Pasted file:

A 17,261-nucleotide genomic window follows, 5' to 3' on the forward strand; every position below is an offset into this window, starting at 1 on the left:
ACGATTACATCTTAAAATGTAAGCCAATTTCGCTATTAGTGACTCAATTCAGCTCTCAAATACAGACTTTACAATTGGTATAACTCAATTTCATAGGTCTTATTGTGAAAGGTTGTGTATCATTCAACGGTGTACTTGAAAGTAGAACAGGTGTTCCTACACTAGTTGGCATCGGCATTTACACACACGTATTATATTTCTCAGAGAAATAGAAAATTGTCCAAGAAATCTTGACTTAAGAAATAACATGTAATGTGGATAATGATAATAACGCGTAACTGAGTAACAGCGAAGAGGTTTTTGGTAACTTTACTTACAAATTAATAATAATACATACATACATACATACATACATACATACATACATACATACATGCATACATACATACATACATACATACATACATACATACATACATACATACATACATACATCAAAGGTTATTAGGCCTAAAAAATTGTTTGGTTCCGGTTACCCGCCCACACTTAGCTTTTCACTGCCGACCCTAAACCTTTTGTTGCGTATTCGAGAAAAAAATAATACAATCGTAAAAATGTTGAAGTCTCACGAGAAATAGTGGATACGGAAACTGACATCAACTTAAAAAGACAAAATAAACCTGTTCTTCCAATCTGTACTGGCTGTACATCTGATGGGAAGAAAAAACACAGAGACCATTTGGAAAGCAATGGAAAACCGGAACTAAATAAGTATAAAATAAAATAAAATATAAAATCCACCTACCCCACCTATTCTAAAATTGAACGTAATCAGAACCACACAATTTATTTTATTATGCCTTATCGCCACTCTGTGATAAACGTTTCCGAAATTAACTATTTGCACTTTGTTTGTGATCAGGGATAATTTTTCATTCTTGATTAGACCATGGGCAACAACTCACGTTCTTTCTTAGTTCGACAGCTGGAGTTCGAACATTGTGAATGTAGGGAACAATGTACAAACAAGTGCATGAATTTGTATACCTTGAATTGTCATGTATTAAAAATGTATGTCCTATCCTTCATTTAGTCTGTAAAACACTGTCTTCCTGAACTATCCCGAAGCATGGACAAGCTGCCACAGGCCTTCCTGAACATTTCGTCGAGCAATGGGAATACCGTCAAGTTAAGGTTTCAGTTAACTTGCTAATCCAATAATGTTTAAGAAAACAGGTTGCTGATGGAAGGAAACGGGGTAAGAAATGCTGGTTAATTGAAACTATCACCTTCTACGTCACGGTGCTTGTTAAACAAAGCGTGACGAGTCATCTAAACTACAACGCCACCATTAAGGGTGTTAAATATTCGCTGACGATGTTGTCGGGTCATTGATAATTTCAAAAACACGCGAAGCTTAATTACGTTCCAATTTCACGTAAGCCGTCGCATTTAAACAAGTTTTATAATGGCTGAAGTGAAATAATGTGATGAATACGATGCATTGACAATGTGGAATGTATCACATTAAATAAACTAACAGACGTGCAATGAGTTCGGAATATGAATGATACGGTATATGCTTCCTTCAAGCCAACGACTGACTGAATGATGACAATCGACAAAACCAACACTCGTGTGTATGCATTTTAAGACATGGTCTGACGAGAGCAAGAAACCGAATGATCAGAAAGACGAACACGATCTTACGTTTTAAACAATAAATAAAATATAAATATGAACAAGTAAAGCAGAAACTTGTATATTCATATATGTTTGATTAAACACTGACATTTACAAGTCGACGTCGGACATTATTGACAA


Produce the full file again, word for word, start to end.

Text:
A 17,261-nucleotide genomic window follows, 5' to 3' on the forward strand; every position below is an offset into this window, starting at 1 on the left:
ACGATTACATCTTAAAATGTAAGCCAATTTCGCTATTAGTGACTCAATTCAGCTCTCAAATACAGACTTTACAATTGGTATAACTCAATTTCATAGGTCTTATTGTGAAAGGTTGTGTATCATTCAACGGTGTACTTGAAAGTAGAACAGGTGTTCCTACACTAGTTGGCATCGGCATTTACACACACGTATTATATTTCTCAGAGAAATAGAAAATTGTCCAAGAAATCTTGACTTAAGAAATAACATGTAATGTGGATAATGATAATAACGCGTAACTGAGTAACAGCGAAGAGGTTTTTGGTAACTTTACTTACAAATTAATAATAATACATACATACATACATACATACATACATACATACATACATACATGCATACATACATACATACATACATACATACATACATACATACATACATACATACATACATCAAAGGTTATTAGGCCTAAAAAATTGTTTGGTTCCGGTTACCCGCCCACACTTAGCTTTTCACTGCCGACCCTAAACCTTTTGTTGCGTATTCGAGAAAAAAATAATACAATCGTAAAAATGTTGAAGTCTCACGAGAAATAGTGGATACGGAAACTGACATCAACTTAAAAAGACAAAATAAACCTGTTCTTCCAATCTGTACTGGCTGTACATCTGATGGGAAGAAAAAACACAGAGACCATTTGGAAAGCAATGGAAAACCGGAACTAAATAAGTATAAAATAAAATAAAATATAAAATCCACCTACCCCACCTATTCTAAAATTGAACGTAATCAGAACCACACAATTTATTTTATTATGCCTTATCGCCACTCTGTGATAAACGTTTCCGAAATTAACTATTTGCACTTTGTTTGTGATCAGGGATAATTTTTCATTCTTGATTAGACCATGGGCAACAACTCACGTTCTTTCTTAGTTCGACAGCTGGAGTTCGAACATTGTGAATGTAGGGAACAATGTACAAACAAGTGCATGAATTTGTATACCTTGAATTGTCATGTATTAAAAATGTATGTCCTATCCTTCATTTAGTCTGTAAAACACTGTCTTCCTGAACTATCCCGAAGCATGGACAAGCTGCCACAGGCCTTCCTGAACATTTCGTCGAGCAATGGGAATACCGTCAAGTTAAGGTTTCAGTTAACTTGCTAATCCAATAATGTTTAAGAAAACAGGTTGCTGATGGAAGGAAACGGGGTAAGAAATGCTGGTTAATTGAAACTATCACCTTCTACGTCACGGTGCTTGTTAAACAAAGCGTGACGAGTCATCTAAACTACAACGCCACCATTAAGGGTGTTAAATATTCGCTGACGATGTTGTCGGGTCATTGATAATTTCAAAAACACGCGAAGCTTAATTACGTTCCAATTTCACGTAAGCCGTCGCATTTAAACAAGTTTTATAATGGCTGAAGTGAAATAATGTGATGAATACGATGCATTGACAATGTGGAATGTATCACATTAAATAAACTAACAGACGTGCAATGAGTTCGGAATATGAATGATACGGTATATGCTTCCTTCAAGCCAACGACTGACTGAATGATGACAATCGACAAAACCAACACTCGTGTGTATGCATTTTAAGACATGGTCTGACGAGAGCAAGAAACCGAATGATCAGAAAGACGAACACGATCTTACGTTTTAAACAATAAATAAAATATAAATATGAACAAGTAAAGCAGAAACTTGTATATTCATATATGTTTGATTAAACACTGACATTTACAAGTCGACGTCGGACATTATTGACAA